Editorial License

Rob Hammerton, music educator etc.

Moments of “…–Oh.”

So, Bill Cosby’s step-grandaughter has made a few waves.

Sorry. Let me back up.

It’s the actress Raven-Symone, who portrayed (among other roles) the impossibly-cute sixth-season addition to the 1980s’ “Cosby Show”, that I’m writing about. As all humans do, she has since grown up. She’s acquired various other facets of a career, and seems to have maintained a status as a moderate- to low-level public figure. If you’re a fan of “That’s So Raven”, you immediately take issue with the term “low-level”. If you’re not, she might have slipped off your radar in the time since she routinely, completely upstaged Bill Cosby on a weekly sitcom basis.

Last week, quietly, via her Twitter feed, she came out, expressing gratitude (in the wake of the recent Supreme Court decisions concerning same-sex marriage and other rights) that if she wanted to get married, now she could.

Predictably … because this is how the Internet works … many people were crushed, and said so via their Twitter feeds. The hashtag of choice was, “#childhoodruined”.

For the moment, let’s set aside any concerns about hyperbole here … because most online commenters set them aside, so what the heck.

 

I wonder, have you ever had a moment when you were disillusioned? When you found out that what you knew about someone … or what you thought you knew … or what you hoped you knew … wasn’t actually true?

Given my nerd status, you will not be shocked to know what some of my disillusionment examples are.

Or maybe I should call them Moments of “…–Oh.” That moment when you have to hit, not exactly the RESET button, but maybe the RECALIBRATE button. What I thought it was … is not what it is … and I shall have to adjust.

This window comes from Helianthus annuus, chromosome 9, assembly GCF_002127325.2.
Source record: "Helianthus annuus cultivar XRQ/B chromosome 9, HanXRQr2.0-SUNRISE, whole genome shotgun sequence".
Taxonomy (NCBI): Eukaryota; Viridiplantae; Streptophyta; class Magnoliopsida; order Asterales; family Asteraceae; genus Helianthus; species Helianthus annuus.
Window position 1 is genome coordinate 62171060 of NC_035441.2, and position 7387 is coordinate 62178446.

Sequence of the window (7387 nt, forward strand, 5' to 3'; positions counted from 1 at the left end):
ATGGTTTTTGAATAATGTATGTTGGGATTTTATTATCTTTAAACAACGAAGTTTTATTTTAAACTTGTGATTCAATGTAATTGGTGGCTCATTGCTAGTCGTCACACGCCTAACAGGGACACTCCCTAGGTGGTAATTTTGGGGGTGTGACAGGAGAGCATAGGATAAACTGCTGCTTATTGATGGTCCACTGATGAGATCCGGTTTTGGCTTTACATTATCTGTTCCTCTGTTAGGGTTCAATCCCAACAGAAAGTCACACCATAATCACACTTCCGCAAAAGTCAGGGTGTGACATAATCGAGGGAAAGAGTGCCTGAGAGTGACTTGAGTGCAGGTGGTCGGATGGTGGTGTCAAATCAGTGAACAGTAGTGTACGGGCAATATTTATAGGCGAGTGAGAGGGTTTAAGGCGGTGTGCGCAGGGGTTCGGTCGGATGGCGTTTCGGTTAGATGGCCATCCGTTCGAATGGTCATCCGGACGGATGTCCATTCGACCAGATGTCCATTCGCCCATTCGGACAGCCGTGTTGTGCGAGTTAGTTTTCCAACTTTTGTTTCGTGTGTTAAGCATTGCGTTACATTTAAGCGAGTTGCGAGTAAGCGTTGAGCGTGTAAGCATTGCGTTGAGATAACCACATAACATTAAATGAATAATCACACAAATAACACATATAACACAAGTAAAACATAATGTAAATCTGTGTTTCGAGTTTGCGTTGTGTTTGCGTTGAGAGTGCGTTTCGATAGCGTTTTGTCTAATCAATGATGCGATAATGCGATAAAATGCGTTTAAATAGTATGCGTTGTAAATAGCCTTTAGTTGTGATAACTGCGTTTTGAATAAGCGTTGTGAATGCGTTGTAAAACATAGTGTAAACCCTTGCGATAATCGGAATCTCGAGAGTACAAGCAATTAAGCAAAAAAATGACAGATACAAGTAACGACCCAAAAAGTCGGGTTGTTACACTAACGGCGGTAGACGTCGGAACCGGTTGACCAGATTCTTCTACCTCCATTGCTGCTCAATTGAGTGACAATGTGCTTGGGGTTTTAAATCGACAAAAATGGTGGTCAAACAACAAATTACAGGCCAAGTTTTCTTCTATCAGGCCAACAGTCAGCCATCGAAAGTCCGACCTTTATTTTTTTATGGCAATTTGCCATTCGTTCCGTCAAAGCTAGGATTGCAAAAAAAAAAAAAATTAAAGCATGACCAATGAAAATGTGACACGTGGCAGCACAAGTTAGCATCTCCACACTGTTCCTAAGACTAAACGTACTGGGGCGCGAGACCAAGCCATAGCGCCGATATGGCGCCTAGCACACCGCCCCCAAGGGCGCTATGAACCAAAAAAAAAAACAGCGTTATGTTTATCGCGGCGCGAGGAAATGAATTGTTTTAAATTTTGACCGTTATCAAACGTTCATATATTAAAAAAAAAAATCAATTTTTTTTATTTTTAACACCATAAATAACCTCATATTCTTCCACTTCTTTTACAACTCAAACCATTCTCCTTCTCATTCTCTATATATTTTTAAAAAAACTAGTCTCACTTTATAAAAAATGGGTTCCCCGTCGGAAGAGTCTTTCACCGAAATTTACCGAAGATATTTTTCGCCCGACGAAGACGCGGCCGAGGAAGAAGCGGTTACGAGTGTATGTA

Some of those “…–Oh.” moments can be as small as discovering that the burger-and-ice-cream restaurant you loved as a kid actually doesn’t clean their kitchens very well. Or doesn’t treat their employees very well. They can be as personal as realizing (as a small child) that your parents don’t get along with their sisters and brothers (who are your aunts and uncles) absolutely all the time. They can be as wrenching as the fourth-grade moment when you discover that your best friend appears to be allied with the playground bully now. They can be as superficial as discovering that this year, your favorite drum corps abandoned last year’s uniforms, the ones you thought were perfect for them.

Don’t go trying to figure out which of those were mine, and which ones I made up off the cuff. That’s not important right now. What’s important right now is this:

The following two examples are, without question, my Moments of “…–Oh.”:

[] As a ten-year-old nerd, I watched, read, play-acted, wore Star Trek. Admired Mr. Spock’s cool, but really admired Captain Kirk’s ability to buckle his swash. And when I read a chapter in a book about Trek that detailed “behind-the-scenes at the filming of Star Trek” – the Original Series from the 1960s – well, that William Shatner guy certainly came off seeming like the guy you wanted to hang around with. Funniest guy on the set, endlessly devoted to getting that scene just right, willing to sign autographs at any moment.

Well, when you read an article written by someone who’s a big fan, what do you expect to read? So when I read, years thereafter, accounts of how Mr. Shatner didn’t always treat his fellow actors with a huge amount of respect, how he was just as concerned about the number of lines he had compared to other stars … how he wrote and directed Star Trek V: The Final Frontier, enough said … well, this young fan was a mite disillusioned. You were perfectly admirable, Admiral! What happened?